• CONCOR does face stiff competition from Private Container Train Operators (PCTO’s). However, it is practically the only multimodal player (of size); this together with the strength of its Balance Sheet makes it a unique player. In a way (indirectly), it ends up benefiting from what other companies are doing as well. In other words, CONCOR is an automatic beneficiary of all the infrastructure investments that other players will end up making. All in all, investing in CONCUR is a shortcut or a hack for benefiting from the evolving logistics infrastructure.
  • The Ministry of Railways has set up the Dedicated Freight Corridor Corporation of India (DFCCIL). DFCCIL undertakes the planning and development, construction, maintenance and operation of the Dedicated Freight along the along the Eastern and Western freight corridors of India. The benefit arising from this initiative (in the future) is a vast and hitherto untapped growth opportunity for CONCOR.
  • CONCOR is majorly dependent upon the global economy and the Export-Import (EXIM) trade of the country. Since the global financial crisis, the global economy has been suffering from low growth. Also, as on date, the EXIM trade faces challenges; a strengthening Indian Rupee is just one of them. If one were to analyse CONCOR by growth prospects based on historical precedents, it makes sense not to invest. However, we are not in the predictions business. Looking at the way global stock markets are behaving, it does seem that global growth is likely to stage a rebound. CONCOR is uniquely placed to tap into both, expected global and local growth. Hence, I would prefer to err on the bullish side in my analysis of CONCOR.
  • The Indian economy is expected to clock a growth of roughly 7 percent. It is bound to result in additional demand for transport and logistics. The Make in India initiative, the large number of industrial parks, SEZ’s and Ports are all positive triggers. In the current scenario, CONCOR continues to place great emphasis on providing total logistics solutions to its customers by expanding the business in all segments of transport value chain, both in EXIM and Domestic sector. As part of this, CONCOR proposes to set up Multi-Modal Logistics Parks (MMLPs) for providing seamless connectivity and one-stop solution to its customers.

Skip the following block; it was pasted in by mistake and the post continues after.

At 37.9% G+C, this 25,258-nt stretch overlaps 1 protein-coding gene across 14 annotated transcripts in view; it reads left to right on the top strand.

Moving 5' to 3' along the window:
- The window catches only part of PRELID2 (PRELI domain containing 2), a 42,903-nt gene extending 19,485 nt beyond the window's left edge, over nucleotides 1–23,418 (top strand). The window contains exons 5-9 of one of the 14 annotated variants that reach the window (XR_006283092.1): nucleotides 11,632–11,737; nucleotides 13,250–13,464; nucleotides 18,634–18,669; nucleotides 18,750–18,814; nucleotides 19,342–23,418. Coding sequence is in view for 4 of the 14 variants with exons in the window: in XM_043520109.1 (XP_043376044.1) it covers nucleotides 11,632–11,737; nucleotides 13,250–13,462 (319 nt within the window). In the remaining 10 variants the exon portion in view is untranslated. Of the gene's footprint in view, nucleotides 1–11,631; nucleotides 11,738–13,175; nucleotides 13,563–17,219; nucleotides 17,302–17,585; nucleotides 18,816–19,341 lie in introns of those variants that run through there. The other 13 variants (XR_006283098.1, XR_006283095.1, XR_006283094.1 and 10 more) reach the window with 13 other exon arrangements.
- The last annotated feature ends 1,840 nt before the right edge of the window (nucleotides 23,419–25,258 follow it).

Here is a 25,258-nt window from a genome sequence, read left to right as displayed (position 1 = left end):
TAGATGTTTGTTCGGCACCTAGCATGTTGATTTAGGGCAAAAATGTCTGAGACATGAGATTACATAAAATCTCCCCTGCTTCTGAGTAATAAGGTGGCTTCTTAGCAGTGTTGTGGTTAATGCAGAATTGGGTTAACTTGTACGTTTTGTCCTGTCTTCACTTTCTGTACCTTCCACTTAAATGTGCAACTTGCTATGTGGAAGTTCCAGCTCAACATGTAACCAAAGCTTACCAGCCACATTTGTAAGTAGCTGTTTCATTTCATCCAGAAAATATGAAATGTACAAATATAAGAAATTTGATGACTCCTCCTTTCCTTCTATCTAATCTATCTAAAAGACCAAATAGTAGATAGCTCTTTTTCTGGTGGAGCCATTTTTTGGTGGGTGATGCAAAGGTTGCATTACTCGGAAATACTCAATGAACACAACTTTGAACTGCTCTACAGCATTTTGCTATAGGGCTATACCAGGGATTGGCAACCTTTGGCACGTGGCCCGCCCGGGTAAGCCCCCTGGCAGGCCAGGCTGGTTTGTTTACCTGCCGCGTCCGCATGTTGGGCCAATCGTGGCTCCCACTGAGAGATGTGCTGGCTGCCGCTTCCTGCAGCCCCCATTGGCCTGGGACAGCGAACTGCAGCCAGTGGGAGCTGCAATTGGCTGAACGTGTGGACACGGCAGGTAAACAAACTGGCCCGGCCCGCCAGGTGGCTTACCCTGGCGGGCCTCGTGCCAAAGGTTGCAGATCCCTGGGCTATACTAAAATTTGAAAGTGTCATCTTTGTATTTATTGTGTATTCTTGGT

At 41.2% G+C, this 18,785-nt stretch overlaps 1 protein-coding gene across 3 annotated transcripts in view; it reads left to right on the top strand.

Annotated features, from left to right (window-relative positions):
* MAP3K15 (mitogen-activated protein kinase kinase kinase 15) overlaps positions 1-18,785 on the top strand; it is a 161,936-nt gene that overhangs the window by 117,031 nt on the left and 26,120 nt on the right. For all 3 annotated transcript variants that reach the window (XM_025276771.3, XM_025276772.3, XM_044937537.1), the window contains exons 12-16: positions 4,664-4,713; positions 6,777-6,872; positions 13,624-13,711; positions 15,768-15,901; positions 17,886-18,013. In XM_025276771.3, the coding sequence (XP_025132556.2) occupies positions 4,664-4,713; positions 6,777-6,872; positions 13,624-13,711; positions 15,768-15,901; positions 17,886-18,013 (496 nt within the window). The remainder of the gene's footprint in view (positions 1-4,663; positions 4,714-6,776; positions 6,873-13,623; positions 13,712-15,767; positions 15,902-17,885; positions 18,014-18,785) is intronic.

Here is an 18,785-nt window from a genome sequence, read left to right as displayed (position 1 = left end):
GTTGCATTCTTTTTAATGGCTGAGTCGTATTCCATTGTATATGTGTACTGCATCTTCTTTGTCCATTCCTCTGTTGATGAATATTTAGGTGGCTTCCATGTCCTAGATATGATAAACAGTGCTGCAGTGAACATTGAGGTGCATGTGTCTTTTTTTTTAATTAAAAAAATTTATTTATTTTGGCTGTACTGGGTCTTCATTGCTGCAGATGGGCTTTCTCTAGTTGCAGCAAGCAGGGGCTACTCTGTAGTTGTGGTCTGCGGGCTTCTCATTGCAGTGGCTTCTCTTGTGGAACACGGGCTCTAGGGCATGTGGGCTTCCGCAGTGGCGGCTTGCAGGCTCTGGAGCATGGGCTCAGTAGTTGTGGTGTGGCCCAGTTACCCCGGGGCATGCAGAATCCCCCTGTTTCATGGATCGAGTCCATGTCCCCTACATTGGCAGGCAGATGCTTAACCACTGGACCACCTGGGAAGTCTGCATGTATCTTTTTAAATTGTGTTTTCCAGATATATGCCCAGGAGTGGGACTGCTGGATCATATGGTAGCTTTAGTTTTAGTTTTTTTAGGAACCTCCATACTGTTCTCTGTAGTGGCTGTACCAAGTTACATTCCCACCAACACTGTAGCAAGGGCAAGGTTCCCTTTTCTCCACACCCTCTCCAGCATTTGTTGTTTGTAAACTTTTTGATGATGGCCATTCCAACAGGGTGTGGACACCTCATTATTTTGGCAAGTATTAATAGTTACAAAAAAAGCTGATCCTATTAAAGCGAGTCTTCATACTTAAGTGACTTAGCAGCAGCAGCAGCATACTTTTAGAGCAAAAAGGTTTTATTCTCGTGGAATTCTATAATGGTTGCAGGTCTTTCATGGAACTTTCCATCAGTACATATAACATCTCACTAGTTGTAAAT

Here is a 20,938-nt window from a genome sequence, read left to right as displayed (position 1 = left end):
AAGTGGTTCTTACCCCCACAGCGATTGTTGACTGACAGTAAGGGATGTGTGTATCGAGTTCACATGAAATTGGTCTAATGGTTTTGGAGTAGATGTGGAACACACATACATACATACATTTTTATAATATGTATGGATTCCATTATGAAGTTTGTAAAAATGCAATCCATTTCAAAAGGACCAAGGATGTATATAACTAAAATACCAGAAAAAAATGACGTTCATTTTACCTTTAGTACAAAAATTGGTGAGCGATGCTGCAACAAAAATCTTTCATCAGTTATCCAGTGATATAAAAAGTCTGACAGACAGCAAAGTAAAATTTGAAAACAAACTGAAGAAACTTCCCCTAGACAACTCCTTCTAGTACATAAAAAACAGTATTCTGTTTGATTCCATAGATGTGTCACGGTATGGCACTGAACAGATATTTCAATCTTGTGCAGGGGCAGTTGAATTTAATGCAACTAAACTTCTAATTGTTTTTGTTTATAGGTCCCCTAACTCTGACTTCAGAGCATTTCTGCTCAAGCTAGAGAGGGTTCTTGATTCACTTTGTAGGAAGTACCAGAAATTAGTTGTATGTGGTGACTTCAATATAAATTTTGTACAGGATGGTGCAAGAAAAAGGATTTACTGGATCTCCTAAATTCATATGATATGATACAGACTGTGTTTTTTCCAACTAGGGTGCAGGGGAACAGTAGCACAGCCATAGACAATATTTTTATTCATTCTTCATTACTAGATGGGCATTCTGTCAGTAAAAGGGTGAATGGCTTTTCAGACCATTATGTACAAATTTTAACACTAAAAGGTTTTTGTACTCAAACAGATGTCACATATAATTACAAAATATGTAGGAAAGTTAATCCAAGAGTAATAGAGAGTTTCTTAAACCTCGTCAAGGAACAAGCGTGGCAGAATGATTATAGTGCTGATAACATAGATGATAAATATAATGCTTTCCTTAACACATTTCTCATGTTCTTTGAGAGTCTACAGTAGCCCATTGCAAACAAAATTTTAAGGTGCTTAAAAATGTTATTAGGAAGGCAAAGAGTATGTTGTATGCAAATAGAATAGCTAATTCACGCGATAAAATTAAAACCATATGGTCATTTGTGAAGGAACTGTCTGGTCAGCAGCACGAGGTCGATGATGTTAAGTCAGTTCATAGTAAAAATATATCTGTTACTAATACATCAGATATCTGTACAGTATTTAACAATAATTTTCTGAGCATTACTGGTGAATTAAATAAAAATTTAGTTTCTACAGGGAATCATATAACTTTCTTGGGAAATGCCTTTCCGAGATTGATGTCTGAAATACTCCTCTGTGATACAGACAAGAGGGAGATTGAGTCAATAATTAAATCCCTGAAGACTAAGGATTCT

• Among the risk factors are over-dependence on railways and EXIM, vagaries of road logistics and most important of all – land acquisition.
  • CONCOR is a Navratna PSU stock. Hence, the provisions for declaration of dividend and other related stuff that I wrote about in my post on NLC India apply similarly. The Board of CONCOR is slated to meet on 24th January 2018 for considering quarterly results and interim dividend.
  • The price action in CONCOR is somewhat dull for the most part. It is a long-term investing idea and trying to time it is foolish. I suppose the adage ‘time in the market’ as opposed to ‘timing the market’ would be the best way of summarising CONCOR as an investment. As such, I think CONCOR is worth investing in at the current market price of 1375.55 (closing price on Tuesday, 9 January 2018) on the National Stock Exchange of India (NSE).